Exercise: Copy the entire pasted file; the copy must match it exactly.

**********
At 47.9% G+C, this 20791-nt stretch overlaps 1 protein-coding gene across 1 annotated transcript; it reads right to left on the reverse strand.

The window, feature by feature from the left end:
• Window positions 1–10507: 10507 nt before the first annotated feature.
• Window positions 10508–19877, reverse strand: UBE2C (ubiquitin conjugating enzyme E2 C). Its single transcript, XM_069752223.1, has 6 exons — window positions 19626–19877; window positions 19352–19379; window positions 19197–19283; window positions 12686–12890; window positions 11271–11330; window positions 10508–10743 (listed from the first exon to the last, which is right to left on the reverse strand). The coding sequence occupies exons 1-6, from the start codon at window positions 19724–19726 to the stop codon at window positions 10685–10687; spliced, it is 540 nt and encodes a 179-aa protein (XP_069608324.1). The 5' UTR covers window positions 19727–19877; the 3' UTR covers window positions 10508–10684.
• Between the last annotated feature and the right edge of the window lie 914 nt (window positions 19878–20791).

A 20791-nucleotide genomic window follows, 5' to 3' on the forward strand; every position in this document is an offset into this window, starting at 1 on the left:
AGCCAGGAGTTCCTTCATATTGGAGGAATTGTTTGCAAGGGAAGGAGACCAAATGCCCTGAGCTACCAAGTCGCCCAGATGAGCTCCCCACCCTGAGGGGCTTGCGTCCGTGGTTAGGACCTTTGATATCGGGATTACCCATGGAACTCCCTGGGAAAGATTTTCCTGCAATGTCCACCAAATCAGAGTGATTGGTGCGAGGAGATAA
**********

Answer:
At 47.9% G+C, this 20791-nt stretch overlaps 1 protein-coding gene across 1 annotated transcript; it reads right to left on the reverse strand.

The window, feature by feature from the left end:
• Window positions 1–10507: 10507 nt before the first annotated feature.
• Window positions 10508–19877, reverse strand: UBE2C (ubiquitin conjugating enzyme E2 C). Its single transcript, XM_069752223.1, has 6 exons — window positions 19626–19877; window positions 19352–19379; window positions 19197–19283; window positions 12686–12890; window positions 11271–11330; window positions 10508–10743 (listed from the first exon to the last, which is right to left on the reverse strand). The coding sequence occupies exons 1-6, from the start codon at window positions 19724–19726 to the stop codon at window positions 10685–10687; spliced, it is 540 nt and encodes a 179-aa protein (XP_069608324.1). The 5' UTR covers window positions 19727–19877; the 3' UTR covers window positions 10508–10684.
• Between the last annotated feature and the right edge of the window lie 914 nt (window positions 19878–20791).

A 20791-nucleotide genomic window follows, 5' to 3' on the forward strand; every position in this document is an offset into this window, starting at 1 on the left:
AGCCAGGAGTTCCTTCATATTGGAGGAATTGTTTGCAAGGGAAGGAGACCAAATGCCCTGAGCTACCAAGTCGCCCAGATGAGCTCCCCACCCTGAGGGGCTTGCGTCCGTGGTTAGGACCTTTGATATCGGGATTACCCATGGAACTCCCTGGGAAAGATTTTCCTGCAATGTCCACCAAATCAGAGTGATTGGTGCGAGGAGATAA